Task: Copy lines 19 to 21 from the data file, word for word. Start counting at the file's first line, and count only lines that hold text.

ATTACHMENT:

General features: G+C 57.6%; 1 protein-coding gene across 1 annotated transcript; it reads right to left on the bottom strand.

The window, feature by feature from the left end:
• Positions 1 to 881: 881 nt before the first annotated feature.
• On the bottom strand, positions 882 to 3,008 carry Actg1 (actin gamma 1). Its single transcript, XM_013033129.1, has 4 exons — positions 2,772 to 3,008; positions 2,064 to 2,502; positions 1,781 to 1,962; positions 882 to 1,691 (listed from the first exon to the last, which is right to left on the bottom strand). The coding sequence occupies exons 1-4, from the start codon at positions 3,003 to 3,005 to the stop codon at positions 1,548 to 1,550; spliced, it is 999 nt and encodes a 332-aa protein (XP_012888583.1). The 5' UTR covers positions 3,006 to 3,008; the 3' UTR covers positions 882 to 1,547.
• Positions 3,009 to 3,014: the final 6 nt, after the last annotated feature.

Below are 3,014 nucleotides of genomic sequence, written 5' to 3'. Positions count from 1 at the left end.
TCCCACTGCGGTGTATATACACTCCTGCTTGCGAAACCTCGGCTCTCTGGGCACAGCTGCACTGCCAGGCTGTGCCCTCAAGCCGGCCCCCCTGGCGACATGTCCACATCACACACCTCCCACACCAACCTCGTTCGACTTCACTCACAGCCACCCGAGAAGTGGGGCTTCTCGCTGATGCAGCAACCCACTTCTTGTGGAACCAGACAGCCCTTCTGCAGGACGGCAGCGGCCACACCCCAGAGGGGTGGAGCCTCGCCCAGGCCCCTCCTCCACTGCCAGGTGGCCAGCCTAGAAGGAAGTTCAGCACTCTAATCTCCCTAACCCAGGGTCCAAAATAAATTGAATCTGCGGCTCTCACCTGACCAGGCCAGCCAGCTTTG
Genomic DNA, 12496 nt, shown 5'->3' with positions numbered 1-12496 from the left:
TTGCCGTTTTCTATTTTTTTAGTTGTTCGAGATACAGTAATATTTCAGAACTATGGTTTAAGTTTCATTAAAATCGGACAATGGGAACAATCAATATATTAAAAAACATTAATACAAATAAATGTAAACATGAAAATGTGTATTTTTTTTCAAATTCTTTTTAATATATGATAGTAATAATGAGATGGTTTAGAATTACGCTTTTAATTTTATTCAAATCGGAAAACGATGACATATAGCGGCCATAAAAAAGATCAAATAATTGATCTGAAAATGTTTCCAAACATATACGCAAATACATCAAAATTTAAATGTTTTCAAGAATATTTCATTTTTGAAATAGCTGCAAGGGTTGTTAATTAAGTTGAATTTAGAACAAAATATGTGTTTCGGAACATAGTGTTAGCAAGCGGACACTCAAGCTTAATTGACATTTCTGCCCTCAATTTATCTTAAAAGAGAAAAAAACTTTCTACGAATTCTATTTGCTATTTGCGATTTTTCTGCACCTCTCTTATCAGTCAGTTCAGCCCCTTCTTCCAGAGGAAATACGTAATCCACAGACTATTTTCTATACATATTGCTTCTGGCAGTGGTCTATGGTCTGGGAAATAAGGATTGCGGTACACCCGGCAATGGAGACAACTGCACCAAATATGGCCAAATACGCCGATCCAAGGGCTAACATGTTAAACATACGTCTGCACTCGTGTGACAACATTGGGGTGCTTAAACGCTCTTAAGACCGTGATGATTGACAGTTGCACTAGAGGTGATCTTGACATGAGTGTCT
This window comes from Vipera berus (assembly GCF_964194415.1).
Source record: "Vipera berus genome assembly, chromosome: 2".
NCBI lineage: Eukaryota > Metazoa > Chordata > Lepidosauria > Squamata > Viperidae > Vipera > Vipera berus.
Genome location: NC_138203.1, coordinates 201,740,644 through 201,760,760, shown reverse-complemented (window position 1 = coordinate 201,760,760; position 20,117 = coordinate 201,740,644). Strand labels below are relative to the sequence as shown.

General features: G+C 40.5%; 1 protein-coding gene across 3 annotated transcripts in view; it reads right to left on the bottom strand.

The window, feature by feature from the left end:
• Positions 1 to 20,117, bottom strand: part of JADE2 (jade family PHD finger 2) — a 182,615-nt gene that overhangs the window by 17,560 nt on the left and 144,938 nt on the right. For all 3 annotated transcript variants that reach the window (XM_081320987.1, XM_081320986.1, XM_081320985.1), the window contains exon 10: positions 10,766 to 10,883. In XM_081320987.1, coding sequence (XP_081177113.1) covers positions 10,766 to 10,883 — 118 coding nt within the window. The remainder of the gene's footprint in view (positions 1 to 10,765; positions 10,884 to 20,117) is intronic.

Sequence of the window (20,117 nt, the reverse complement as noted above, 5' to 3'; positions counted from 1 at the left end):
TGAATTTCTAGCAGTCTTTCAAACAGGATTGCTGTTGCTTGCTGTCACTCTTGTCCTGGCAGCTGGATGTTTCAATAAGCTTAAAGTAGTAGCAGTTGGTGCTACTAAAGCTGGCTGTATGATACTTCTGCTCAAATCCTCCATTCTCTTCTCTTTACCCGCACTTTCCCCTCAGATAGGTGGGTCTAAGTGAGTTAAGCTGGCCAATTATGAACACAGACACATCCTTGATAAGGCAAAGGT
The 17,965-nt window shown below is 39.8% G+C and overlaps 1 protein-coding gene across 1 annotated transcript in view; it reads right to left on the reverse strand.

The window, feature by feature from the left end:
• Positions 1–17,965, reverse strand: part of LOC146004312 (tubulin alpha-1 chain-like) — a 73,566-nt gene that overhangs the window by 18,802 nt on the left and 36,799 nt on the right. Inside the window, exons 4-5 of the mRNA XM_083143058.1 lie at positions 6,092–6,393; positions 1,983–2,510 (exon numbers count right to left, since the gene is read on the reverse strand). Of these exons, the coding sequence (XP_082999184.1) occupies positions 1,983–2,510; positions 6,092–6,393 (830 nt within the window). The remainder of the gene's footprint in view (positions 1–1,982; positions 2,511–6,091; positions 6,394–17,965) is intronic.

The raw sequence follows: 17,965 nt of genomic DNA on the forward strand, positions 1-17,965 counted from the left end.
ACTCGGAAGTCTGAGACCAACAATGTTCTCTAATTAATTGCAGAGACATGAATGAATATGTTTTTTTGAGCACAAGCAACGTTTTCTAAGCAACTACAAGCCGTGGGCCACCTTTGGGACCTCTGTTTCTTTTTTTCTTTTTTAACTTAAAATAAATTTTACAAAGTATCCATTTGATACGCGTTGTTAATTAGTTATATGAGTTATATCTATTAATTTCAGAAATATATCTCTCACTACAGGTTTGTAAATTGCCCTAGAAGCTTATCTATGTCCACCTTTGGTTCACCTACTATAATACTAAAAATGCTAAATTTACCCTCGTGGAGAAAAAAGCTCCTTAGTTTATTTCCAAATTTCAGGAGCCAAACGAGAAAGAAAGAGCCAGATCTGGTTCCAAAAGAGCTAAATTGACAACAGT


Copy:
The 17,965-nt window shown below is 39.8% G+C and overlaps 1 protein-coding gene across 1 annotated transcript in view; it reads right to left on the reverse strand.

The window, feature by feature from the left end:
• Positions 1–17,965, reverse strand: part of LOC146004312 (tubulin alpha-1 chain-like) — a 73,566-nt gene that overhangs the window by 18,802 nt on the left and 36,799 nt on the right. Inside the window, exons 4-5 of the mRNA XM_083143058.1 lie at positions 6,092–6,393; positions 1,983–2,510 (exon numbers count right to left, since the gene is read on the reverse strand). Of these exons, the coding sequence (XP_082999184.1) occupies positions 1,983–2,510; positions 6,092–6,393 (830 nt within the window). The remainder of the gene's footprint in view (positions 1–1,982; positions 2,511–6,091; positions 6,394–17,965) is intronic.